Panama City’s glittering high rises are no longer the city’s main attraction—for that, you’ll have to head to the city’s old town, Casco Viejo. Though once burned to the ground by Captain Morgan (the real Captain Morgan) and then overrun by gang warfare in the early 1990s, the neighborhood has lately turned over a new leaf and emerged as one of the hippest spots in the city. With recent renovations on the nearby Panama Canal set to be completed by the end of this month, here are six reasons why the time to go to this UNESCO World Heritage Site is now—before the secret is out.
The epicenter of Casco Viejo’s revitalization is the 50-room American Trade Hotel, a collaboration between Ace Hotels and Conservatorio. The Spanish colonial-style building, which was built in 1917, originally served as the American Trade department store, but became a favorite hangout of the infamous street gang, Los Hijos Pródigos in the late 1990s. Their occupation ended in 2007 when New York corporate lawyer K.C. Hardin bought the property as part of his plan to revitalize the neighborhood. Step into the hotel today and you are transported into an environment of equatorial elegance with midcentury modern touches. With Spanish tiles, Aesop amenities, and hardwood floors crafted with wood salvaged from the Panama Canal, every detail in this hotel has been curated to create an impeccably Panamanian feel.
2. Everybody loves a good redemption story
Dig deeper into the storied history of the gentrifying neighborhood with The Forteleza Tour. Led by former gang members, the tour takes a look back into the darker history of Casco Viejo as well as provides insight into how the neighborhood rapidly transformed from a “red zone” to a UNESCO World Heritage Site. The tour profiles the key actors who led the revitalization, including K.C. Hardin, who provided much of the financial backing, and the Esperanza Social Venture Club, which runs a 10-week intervention program that teaches former gang members valuable job skills and helps them to reintegrate into society. In fact, many of the bartenders and shopkeepers in the area are graduates of the program. Finally, when the tour passes by Panama’s Presidential Palace, you’ll learn about how the presidential security detail has helped transform Casco Viejo into one of the safest neighborhoods in Panama City.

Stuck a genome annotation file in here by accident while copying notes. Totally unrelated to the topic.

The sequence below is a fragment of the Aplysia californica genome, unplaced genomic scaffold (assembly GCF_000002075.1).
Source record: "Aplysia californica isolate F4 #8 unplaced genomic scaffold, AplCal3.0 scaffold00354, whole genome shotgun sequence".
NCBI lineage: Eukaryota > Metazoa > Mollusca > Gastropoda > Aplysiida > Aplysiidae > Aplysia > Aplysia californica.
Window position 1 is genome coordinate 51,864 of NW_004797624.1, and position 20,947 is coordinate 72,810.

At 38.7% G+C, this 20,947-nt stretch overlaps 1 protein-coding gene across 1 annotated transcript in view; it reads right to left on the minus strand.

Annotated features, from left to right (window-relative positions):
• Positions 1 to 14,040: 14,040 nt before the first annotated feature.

Located at the edge of Casco Viejo is the Mercado de Mariscos seafood market, built by the Japanese government as a gift to Panama. Now, the iconic market not only provides the local community with fresh seafood, but also facilitates the area’s economically vital seafood exports to the United States and Japan. Stop by for lunch and watch the fishermen unload their daily catch at the docks, explore the fish stalls, and sample the freshest ceviche you’ve ever tasted. Octopus ceviche with a cold Panama lager is the perfect remedy for the tropical midday heat.
4. The cuisine is Michelin-worthy
In 2013, Michelin-starred chef Andres Madrigal moved from Spain to Panama and opened his eponymous restaurant, Madrigal. The restaurant, housed in a renovated two-story Spanish Colonial building, radiates a classic and sophisticated ambience. The menu, which blends Spanish and Mediterranean cuisine in locally sourced dishes, changes daily but the sea bass ceviche in sweet citrus juice is a regular favorite that keeps both locals and travelers coming back for more. For dessert, try the “Valley de Anton,” a dessert that pays homage to the Anton Valley volcano with a crater made of crushed chocolate, edible flowers, and beet ice cream representing lava.
5. The local jazz is HOT!
Stroll by Plaza Herrera in the heart of Casco Viejo on any weekend night and you will be serenaded by the strains of a saxophone wafting through the doors of Danilo’s Jazz Club. The club has played host to internationally acclaimed local artists, such as Panamanian jazz icon Reubén Blades and the country’s First Lady of Jazz, Idania Dowman. Housed in the same building as the American Trade Hotel, this intimate 50-seat club, along with the city’s yearly jazz festival, is putting Panama on the world’s music map. Part of the proceeds from Danilo’s goes to the Danilo Perez Foundation, which supports emerging local musicians. The mix of sultry jazz and Panamanian rum drinks makes a great nightcap to a day of exploring. Try the Canal Jumper, a rum and citrus combination.
Don’t leave Panama without tasting Geisha coffee, one of the most exotic and expensive coffees in the world. The coffee, which features intense floral and jasmine aromas, originated in Ethiopia but now is only farmed at two coffee plantations, both in Panama. Unido, off of Plaza Herrera, is a chic and intimate café that sources beans from Panama’s best coffee plantations. Stop by in the morning for a cup of Geisha and grab a carne empanada for a truly Panamanian breakfast.
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